We need not resolve the question of whether Wolf has established a prima facie case because assuming, arguendo, she has, the record supports the district court's conclusion that the defendants' rationale for selecting another candidate was legitimate and nondiscriminatory. Wolf argues that because the Local Instructional Superintendent, Althea Serrant, was present when Rodriguez made the discriminatory remark and did not object to it, Serrant selected Margarita Colon for the position of principal because of her race. Nevertheless, defendants have pointed to Ms. Colon's qualifications for the position, inter alia, her ability to assist a school deemed "in need of improvement," id. at 57, her qualifications for English language learners, her focus on different types of instruction, and her stated goal to better guide parents. By contrast, the interim selection committee found that Wolf "did not demonstrate her instructional knowledge in leading a school to improve student achievement . . . . [S]he did not indicate that she was able to identify and provide Professional Development to teachers to improve their instructional skills . . . ." Id.

at 58-59. Furthermore, defendants have demonstrated that the Level I Committee, which interviewed candidates for the permanent principal position and was comprised of a racially diverse mix of nine parents and teachers, gave Ms. Colon the highest ranking of all the candidates for the position. Wolf has not alleged that this process was based on discrimination. These nondiscriminatory reasons for defendants' hiring decision are sufficient to rebut Wolf's purely speculative claim that Serrant's decision was based on Rodriguez's discriminatory comment. See, e.g., St. Mary's Honor Ctr. v. Hicks, 509 U.S. 502, 515 (1993) ("[A] reason cannot be proved to be 'a pretext for discrimination' unless it is shown both that the reason was false, and that discrimination was the real reason."); James v. N.Y. Racing Ass'n, 233 F.3d 149, 154 (2d Cir. 2000) ("[O]nce the employer has proffered its nondiscriminatory reason, the employer will be entitled to summary judgment . . . unless the plaintiff can point to evidence that reasonably supports a finding of prohibited discrimination."). To the extent that Wolf brings a separate claim based on the choice of Ms. Colon for the interim acting principal position, she has not identified any evidence in the record suggesting that the interim committee's comparison of Wolf and Ms. Colon was pretextual, or that Ms. Serrant's real reason for selecting Ms. Colon was discriminatory. Accordingly, the district court properly granted summary judgment to defendants on Wolf's Title VII and NYSHRL claims.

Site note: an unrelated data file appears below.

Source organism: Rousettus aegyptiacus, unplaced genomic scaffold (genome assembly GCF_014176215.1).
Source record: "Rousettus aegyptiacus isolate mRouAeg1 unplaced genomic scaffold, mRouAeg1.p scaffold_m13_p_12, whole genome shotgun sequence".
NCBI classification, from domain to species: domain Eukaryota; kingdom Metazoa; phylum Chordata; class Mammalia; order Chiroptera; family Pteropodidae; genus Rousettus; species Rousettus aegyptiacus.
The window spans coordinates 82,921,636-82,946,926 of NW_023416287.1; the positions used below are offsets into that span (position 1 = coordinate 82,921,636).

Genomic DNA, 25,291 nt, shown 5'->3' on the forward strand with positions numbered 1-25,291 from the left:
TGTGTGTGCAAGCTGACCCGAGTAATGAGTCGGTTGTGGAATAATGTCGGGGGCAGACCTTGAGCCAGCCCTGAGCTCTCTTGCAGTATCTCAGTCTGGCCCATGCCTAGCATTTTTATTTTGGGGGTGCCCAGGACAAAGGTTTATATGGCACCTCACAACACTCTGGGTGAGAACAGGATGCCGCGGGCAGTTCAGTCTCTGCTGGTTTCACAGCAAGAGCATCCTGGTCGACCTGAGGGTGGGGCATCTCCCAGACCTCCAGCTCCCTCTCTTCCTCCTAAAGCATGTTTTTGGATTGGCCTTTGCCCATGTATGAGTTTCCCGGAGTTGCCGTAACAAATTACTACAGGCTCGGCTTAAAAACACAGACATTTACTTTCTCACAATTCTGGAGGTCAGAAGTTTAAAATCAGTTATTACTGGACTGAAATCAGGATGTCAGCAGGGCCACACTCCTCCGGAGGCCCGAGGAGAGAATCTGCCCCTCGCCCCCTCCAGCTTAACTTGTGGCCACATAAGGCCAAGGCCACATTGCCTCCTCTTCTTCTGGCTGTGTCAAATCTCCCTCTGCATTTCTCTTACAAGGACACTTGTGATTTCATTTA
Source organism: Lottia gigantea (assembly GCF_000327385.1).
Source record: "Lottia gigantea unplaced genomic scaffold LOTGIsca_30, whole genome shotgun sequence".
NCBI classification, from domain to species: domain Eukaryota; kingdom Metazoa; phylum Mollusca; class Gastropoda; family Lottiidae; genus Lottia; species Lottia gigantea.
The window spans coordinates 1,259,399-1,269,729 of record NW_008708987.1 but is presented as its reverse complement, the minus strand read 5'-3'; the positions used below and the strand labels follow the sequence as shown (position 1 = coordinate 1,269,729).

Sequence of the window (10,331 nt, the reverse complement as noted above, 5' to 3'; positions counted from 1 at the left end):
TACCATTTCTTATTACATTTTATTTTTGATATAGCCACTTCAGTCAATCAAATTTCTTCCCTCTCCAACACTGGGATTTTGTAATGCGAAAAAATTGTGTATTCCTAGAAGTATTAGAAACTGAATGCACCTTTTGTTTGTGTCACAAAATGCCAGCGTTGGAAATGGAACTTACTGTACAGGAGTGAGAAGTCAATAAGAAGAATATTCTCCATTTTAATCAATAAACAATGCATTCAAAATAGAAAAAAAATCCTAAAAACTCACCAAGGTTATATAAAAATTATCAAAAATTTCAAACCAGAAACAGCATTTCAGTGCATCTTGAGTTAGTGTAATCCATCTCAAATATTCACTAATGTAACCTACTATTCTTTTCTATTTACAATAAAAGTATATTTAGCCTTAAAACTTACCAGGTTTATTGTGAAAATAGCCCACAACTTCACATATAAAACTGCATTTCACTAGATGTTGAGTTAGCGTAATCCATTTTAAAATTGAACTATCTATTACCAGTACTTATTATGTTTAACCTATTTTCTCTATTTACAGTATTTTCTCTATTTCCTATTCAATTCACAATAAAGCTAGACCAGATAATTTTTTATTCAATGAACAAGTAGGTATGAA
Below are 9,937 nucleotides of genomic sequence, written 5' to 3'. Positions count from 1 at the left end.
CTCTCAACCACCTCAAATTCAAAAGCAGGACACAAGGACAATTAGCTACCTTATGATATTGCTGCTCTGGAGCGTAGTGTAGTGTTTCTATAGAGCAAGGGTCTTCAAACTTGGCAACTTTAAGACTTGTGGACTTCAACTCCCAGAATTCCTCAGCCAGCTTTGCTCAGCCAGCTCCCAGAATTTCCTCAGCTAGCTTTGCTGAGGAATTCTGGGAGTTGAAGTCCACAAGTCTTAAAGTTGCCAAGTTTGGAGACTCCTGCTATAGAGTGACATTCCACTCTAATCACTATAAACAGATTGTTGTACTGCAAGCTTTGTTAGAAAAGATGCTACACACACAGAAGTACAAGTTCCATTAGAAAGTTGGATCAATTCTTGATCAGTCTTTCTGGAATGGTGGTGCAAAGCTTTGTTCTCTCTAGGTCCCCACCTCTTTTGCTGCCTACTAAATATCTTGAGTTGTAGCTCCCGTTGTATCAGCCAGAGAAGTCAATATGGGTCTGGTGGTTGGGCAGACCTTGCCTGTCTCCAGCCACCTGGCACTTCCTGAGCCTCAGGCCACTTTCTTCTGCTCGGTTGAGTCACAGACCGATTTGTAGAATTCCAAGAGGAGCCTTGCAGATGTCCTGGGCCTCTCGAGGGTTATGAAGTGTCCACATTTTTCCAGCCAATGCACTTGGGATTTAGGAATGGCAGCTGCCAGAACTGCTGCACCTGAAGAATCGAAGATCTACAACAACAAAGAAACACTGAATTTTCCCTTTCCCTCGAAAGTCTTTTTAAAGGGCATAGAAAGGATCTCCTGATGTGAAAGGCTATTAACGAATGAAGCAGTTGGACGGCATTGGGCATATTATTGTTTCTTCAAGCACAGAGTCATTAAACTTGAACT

We have considered Wolf's remaining arguments and find them to be without merit. Accordingly, for the foregoing reasons, the judgment ...